It doesn’t happen as much now, but a player being known almost exclusively by their nickname is a longstanding phenomenon in baseball. Babe Ruth, Yogi Berra, and Whitey Ford are probably the three most prominent examples of this in Yankees’ history.
If you look at almost any Baseball Reference team page from the first half of the 20th century, you can find multiple examples of this on every team in every season. Some of them are extremely obvious in how they came to be, but some of them are a bit weirder. Let’s look at some of those weirder ones and find some of the more bizarre stories of how they came to be.
Semi-regular catcher Hannah played in 244 games across three seasons for the Yankees from 1918-20. He wasn’t a particularly great hitter, putting up a career 76 OPS+. His defensive abilities, specifically his ability to block the plate, and his build were generally seen as the reason he was called “Truck.” However, there is another theory.
The other is that he once drove a truck while working for a business during the offseason. The equivalent of that in this era would be like if Didi Gregorius had been called “Camera” or something like that. He might’ve just done a thing and then been known as it for the rest of his baseball career.
A three-time league leaguer in strikeouts with the Reds, Hahn pitched one season with the then New York Highlanders in 1906.
Hahn himself claimed to not really know where “Noodles” came from, but other sources are very clear that it had something to do with soup. Either he liked noodle soup, or he used to deliver it to his father at work, or because he used to sell it. All have been posited as theories. Either way, a notable person from his era in baseball history is forever listed as “Noodles” because of soup.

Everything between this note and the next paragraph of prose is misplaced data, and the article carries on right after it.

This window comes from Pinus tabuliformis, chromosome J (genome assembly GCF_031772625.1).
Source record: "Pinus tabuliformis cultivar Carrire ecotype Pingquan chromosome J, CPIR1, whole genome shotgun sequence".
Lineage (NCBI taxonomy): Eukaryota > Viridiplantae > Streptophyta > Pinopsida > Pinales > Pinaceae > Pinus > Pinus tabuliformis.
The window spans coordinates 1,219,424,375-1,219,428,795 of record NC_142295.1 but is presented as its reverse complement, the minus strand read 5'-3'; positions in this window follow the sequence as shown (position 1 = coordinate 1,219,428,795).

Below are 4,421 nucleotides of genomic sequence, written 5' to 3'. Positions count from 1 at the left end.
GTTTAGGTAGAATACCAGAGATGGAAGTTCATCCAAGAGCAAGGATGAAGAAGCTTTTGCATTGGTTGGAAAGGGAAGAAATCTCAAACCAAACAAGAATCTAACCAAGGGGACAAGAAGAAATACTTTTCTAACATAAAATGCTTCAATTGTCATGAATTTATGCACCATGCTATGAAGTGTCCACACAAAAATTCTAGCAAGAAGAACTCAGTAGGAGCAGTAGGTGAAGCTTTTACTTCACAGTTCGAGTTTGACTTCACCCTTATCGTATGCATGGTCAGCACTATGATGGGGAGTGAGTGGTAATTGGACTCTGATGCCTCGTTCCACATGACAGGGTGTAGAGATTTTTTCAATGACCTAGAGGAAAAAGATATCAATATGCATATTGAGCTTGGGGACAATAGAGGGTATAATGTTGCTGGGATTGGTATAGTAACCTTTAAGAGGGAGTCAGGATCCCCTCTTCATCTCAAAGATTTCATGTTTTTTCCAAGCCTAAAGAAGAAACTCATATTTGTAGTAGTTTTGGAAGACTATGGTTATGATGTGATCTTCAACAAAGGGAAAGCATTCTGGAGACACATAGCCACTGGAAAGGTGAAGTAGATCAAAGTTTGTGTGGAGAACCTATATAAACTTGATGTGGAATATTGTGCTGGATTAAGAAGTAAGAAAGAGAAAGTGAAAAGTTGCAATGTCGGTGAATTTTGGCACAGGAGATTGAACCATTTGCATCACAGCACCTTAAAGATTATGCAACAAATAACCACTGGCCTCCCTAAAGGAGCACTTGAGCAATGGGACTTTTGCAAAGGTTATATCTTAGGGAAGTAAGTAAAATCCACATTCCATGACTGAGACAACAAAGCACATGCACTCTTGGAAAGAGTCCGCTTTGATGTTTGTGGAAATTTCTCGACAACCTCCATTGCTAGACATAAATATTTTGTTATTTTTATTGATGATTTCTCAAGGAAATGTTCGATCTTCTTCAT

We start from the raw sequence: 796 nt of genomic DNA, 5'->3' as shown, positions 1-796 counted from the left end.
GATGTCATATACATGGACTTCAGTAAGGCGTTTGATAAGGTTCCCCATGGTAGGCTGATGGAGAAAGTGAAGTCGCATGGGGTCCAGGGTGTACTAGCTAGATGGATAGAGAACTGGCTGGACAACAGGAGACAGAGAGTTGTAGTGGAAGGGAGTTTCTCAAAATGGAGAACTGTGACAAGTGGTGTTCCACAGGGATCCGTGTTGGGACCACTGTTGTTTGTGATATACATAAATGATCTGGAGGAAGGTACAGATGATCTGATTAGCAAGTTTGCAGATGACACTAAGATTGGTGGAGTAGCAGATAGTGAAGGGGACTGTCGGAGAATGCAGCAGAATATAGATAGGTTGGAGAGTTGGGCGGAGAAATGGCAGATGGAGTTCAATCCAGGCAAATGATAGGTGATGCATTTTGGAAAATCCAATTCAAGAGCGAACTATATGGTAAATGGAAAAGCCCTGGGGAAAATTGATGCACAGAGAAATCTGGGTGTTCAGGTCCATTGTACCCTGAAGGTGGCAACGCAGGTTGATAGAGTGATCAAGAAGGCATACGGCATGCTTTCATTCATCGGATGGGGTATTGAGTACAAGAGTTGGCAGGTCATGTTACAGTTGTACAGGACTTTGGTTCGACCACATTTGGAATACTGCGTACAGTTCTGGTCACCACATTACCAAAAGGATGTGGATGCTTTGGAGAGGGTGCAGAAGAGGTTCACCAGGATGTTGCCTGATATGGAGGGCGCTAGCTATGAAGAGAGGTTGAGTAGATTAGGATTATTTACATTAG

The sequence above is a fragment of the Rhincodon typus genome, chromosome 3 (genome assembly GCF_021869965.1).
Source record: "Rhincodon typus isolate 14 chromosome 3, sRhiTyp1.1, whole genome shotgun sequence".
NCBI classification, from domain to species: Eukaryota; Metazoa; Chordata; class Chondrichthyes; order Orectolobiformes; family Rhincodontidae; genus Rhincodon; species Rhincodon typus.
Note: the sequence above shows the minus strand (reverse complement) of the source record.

Stirnweiss already had a career as a notable college football player well before he ever gained his nickname.
While playing in the minor leagues, a reporter saw Stirnweiss light up a cigar while he had a mouth full of chewing tobacco and made a joke about snuff. The nickname “Snuffy” stuck, and it’s what he would be known as he became a regular three World Series teams. Stirnweiss died at age 39, but somehow not from reasons related to his nickname.
Before his eight-year major league career with the Yankees, Cree played baseball at Penn State. While there, one particular impressive performance caused a classmate to yell “He’s a bird, that’s what he is.” His SABR page does not specify if that came after a certain show of speed, but if it wasn’t, that’s random.
Ok, this one is a cheat as is not “weird” as much as it is funny to look back at in retrospect.
Baker got his nickname because he was one of the most prolific home run hitters of his era. He led baseball in the stat in four straight years from 1911-14. He came over to the Yankees in 1916, where he finished in the top 10 in home run for another four seasons.
The thing about that is this: that was the dead ball era. His highest ever season total was 12. For his career Baker hit 96. Yes, different eras and all, but Aaron Judge has 14 more than that in 24% of the career at-bats of the guy called “Home Run.”